• Part of the underlying beauty of Web 2.0 is that most Web 2.0 business plans sound like a parody of Web 2.0.
    • The technical part sounds like a collaborative interface to something like the Google Homepage platform, applied in an enterprise environment. The meta-marketing part sounds like "Enterprise software makers are starting to use astroturf posting on web discussion boards to promote their products." Neither of them sounds like an enormous deal that is worthy of much hype. But the, big change is just the aggregate of lots of minor evolutionary steps, a lot of times.
  • Pageflakes anyone? (Score:3, Informative)

    by LibertineR (591918) on Friday April 28, 2006 @12:37PM (#15221866)
    I hate the Web 2.0 hype as much as anyone, but if you havent checked out Pageflakes at www.pageflakes.com, you dont know what Web 2.0 is, or can be. Very cool implementation (no, I dont work for them, or know anyone who works with them) and some of their stuff was done with .NET. Go figure?
    • and some of their stuff was done with .NET. Go figure?

      The "magic" of Pageflakes has nothing (or almost nothing) to do with the server. It's all about client-side javascript. The server side can be kept relatively simple.

      Don't get me wrong. I hate .NET [msversus.org]. But pageflakes isn't a good selling point for it.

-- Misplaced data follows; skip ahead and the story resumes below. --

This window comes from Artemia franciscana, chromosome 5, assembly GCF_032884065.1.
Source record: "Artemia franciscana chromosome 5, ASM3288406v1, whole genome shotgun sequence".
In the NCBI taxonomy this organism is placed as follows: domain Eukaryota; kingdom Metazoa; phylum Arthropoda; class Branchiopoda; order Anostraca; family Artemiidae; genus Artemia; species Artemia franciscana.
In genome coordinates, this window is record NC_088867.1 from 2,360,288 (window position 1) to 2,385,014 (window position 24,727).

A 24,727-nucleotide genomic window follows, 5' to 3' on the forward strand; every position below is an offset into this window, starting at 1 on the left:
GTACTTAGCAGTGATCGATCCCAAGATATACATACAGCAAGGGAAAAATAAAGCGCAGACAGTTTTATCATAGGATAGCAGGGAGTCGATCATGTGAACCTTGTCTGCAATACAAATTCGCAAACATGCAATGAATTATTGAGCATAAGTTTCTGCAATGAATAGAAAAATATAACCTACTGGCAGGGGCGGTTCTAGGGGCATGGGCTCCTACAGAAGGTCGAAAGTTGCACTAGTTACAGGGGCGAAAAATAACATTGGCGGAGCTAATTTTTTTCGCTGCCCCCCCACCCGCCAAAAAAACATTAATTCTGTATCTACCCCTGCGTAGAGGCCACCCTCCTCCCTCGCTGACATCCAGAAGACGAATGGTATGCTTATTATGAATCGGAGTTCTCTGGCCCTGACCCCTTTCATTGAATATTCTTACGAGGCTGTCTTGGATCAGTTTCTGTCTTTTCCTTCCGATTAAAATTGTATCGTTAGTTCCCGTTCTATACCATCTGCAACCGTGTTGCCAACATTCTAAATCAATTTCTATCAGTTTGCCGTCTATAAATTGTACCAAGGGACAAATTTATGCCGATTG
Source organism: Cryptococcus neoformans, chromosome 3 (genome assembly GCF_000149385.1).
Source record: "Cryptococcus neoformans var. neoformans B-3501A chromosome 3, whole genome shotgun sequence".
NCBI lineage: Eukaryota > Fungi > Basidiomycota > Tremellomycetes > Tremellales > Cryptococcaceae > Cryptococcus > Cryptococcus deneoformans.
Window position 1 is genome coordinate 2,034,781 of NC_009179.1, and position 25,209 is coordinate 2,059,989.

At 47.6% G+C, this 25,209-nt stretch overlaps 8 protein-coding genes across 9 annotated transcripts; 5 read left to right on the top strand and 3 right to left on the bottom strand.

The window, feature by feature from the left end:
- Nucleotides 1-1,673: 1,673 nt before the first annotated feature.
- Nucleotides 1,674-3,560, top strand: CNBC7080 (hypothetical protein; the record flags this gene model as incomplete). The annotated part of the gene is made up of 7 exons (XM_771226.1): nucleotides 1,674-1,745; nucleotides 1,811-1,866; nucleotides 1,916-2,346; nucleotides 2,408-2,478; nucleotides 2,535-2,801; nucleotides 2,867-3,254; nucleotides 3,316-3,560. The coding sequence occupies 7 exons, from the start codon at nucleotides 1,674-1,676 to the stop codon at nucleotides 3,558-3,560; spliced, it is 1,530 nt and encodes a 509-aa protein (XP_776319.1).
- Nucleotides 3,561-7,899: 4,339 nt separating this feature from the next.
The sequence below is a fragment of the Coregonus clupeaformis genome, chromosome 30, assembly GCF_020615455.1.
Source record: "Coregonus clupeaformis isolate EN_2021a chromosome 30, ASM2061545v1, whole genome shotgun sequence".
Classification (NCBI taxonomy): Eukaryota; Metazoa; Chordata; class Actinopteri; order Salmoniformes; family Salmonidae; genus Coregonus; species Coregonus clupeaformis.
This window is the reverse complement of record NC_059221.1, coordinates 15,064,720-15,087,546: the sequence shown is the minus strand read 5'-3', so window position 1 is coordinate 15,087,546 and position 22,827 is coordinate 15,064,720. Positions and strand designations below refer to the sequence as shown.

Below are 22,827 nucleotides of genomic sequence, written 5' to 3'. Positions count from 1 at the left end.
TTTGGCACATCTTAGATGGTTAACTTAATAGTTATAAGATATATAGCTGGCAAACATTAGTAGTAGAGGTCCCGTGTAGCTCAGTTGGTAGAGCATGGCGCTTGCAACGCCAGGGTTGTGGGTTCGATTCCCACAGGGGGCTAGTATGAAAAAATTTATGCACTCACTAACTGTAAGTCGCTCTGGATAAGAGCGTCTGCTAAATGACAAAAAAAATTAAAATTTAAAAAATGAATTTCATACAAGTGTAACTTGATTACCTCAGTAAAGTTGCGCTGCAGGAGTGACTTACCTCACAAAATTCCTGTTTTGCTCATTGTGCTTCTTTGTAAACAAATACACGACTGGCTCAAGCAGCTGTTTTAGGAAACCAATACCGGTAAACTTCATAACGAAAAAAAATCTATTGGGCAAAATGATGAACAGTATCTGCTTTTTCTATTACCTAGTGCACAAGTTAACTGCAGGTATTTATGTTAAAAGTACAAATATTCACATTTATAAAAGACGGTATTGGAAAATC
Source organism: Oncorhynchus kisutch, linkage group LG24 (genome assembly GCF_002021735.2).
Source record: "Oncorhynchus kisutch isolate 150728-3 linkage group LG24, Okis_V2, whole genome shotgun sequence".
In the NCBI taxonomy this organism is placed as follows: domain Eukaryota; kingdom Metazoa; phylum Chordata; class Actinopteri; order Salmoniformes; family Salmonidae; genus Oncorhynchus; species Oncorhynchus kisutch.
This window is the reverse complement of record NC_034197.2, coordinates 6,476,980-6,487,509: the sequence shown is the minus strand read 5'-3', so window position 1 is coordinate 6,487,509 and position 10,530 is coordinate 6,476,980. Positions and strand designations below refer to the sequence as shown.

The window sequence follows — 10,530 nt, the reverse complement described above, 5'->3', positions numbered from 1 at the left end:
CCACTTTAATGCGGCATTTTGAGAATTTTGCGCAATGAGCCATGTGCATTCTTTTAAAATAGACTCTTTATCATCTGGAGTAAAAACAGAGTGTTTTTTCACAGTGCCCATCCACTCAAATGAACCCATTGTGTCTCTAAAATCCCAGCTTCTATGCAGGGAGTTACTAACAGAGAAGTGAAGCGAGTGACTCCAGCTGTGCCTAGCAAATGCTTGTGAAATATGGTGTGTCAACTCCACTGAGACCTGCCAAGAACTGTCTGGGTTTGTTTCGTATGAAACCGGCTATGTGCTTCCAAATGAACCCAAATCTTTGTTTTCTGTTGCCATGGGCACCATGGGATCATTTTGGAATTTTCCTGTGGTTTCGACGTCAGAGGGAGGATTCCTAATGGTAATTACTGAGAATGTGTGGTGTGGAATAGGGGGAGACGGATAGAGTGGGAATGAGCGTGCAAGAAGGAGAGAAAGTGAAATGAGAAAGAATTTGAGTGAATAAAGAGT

• I'm aware.

        I only remembered reading that their site was developed using Microsoft's AJAX plugin called Atlas. I only mentioned .NET, because as far as I know, its the only popular Web 2.0 app that I know of that has anything at all to do with Microsoft's dev tools, even though AJAX is supposedly their invention?

    • Yes, its neat but its scaping content from other sites which is rude. Isn't it?
      • I dont know, I guess it depends on what deals if any they have with their feeders. I think the way they handle RSS is nice, but who ISNT grabbing content from other sites these days?
    • I hadn't seen it before, but looking at it, it doesn't seem a whole lot different than any of Google's personalized pages (and it seems less responsive), so I don't see why its an "If you haven't seen this, you haven't seen Web 2.0".
    • by Anonymous Coward
      Wow! PageFlakes is awesome! It's new! It's innovative! It's unlike anything that "My Yahoo" or all the other "personalized aggregation portals" did in 1996 because ... er ... it uses JavaScript differently!

      Web 2.0 is a bold new world of fresh opportunities. I'd better get my patent monkeys cranking out registrations, e.g. "Patent describes a unique and proprietary method for performing business transactions ... on the Web ... with AJAX!" This changes *everything*!
    • Very nice implementation IMHO. I must start brushing up on AJAX methinks.